In the later 1980s, the term “queer” was widely adopted in the more radical wing of sex/gender liberation movements in response to the inadequate political response to the AIDS epidemic among mainstream lesbian and gay organizations. Queer politics identified the exclusions in lesbian and gay institutions, as transpeople, most women, people of colour and working class or poor people found themselves shunted to the margins of spaces increasingly defined by professionals and business people.
The post-9/11 “war on terror” showed the need to take this process of queering further, as it made evident the problematic character of lesbian and gay politics that are not also anti-racist and anti-imperialist. Western governments were suddenly using the defense of women’s rights as well as those of lesbians and gays to justify imperialist invasions abroad and islamophobia at home.
To address these issues, queer movements needed to learn from anti-racist and anti-imperialist sexual politics. Racialized queers and many in the Global South had long criticized the false inclusiveness of gay and lesbian rights, which used the experience of specific layers of white gay men in the imperialist nations as the supposedly universal standard for sexual freedom, ignoring the wide range of same-gender sexual practices and sex/gender freedom struggles in different cultures and classes around the world. Activist queers needed to confront the limits of the movement, learning from experiences and perspectives of queers of colour.
For a long time, I thought my goal in the politics of gender and sexual liberation was to get it right. Now, I think this is an ongoing process of learning as important changes in the world in combination with the voices of those outside the frame of our limited perspectives demand that we move beyond the limits of our established politics.
Learning through engagement
This ongoing work of crafting and remaking an integrated liberation politics by learning through genuine engagement with perspectives generated outside our frame has not necessarily been the dominant model of anti-capitalist organizing through the 20th century. Anti-capitalists of many stripes often act as if the major lessons are behind us, learned in the early 20th century and refined through the subsequent evolution of whichever political lineage it is that you identify with. As a result we have lost the ability to even understand the working class as it actually is, as opposed to the hypothetical class conjured up in our theories, whose capacities sit intact but latent waiting for us to construct the ideal organizational form.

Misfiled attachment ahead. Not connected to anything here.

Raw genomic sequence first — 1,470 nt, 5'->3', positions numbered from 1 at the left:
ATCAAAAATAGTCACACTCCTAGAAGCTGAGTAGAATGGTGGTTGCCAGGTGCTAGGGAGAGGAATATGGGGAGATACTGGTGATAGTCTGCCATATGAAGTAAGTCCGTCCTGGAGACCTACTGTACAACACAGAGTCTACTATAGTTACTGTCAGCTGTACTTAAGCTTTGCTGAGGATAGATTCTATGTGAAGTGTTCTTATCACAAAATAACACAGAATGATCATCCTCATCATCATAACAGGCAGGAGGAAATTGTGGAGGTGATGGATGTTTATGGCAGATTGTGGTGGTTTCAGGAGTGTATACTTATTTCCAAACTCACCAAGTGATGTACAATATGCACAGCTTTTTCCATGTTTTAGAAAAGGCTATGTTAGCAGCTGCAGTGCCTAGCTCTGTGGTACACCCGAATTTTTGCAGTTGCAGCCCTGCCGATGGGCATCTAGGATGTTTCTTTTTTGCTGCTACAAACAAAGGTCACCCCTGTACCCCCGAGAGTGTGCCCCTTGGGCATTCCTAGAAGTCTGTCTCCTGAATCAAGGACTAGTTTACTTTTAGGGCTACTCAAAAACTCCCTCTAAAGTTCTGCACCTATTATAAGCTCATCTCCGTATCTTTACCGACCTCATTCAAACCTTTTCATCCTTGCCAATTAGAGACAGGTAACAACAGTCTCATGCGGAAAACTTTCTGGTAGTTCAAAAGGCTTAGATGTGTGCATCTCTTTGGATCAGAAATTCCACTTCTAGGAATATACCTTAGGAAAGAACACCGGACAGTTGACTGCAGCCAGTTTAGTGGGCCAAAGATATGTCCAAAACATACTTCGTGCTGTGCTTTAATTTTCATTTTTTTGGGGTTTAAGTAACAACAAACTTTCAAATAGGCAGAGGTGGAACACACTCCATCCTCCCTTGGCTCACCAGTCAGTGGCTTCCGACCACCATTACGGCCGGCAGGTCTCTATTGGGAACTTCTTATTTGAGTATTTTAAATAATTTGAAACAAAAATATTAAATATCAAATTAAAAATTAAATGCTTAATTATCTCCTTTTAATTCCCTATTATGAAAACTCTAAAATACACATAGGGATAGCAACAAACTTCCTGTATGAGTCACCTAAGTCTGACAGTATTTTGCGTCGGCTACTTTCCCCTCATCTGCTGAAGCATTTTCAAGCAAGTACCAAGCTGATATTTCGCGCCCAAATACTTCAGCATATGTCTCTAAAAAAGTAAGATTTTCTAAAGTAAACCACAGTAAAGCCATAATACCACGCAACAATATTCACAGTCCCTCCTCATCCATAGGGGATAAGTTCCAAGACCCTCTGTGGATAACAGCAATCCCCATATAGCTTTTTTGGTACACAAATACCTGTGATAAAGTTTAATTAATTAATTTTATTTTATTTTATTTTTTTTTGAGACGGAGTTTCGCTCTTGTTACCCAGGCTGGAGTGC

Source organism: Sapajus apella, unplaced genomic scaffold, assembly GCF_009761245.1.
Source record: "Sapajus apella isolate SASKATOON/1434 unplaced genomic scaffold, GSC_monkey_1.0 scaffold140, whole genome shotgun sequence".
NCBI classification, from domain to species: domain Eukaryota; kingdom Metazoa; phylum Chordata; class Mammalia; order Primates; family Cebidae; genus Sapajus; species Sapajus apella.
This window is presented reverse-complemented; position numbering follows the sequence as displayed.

The resistance capacities of the working class have atrophied and the political agenda has been remapped through the last 35 years of employer’s offensive. This is not simply a failure of specific organizations, but the result of a broad erosion of the infrastructure of dissent, the array of networks and organizations through which working class people develop and sustain capacities for effective resistance.
Collective capacities for critical analysis, communication, memory, and practical solidarity do not emerge automatically, nor are they produced simply by conscious anti-capitalist organizations. Rather, working class people develop these capacities through informal networks in workplaces, communities, and schools; through cultural institutions, shared leisure activities, and educational programmes; and through more formal organizations such as political currents and union oppositions.
Anti-capitalist political organizing plays an important role in the development of the infrastructure of dissent. Specifically, anti-capitalist organizing provides the means to develop a strategic vision and activist agenda that reflects the divergent viewpoints and perspectives of activists in different social locations who share a common political commitment.
However, political organizing does not by itself create an infrastructure of dissent. The infrastructure of dissent is grounded in particular conditions of life and work. The restructuring of work, reorganization of everyday life in communities, and the reorientation of politics undercut existing forms of infrastructure and create the potential for new forms. Many of the communities and workplaces that generated remarkable resistance capacities in Europe and North America over much of the 20th century have been eliminated, transformed, or relocated. A new left is needed that will be oriented around the emerging resistance capacities of the working class as it is now.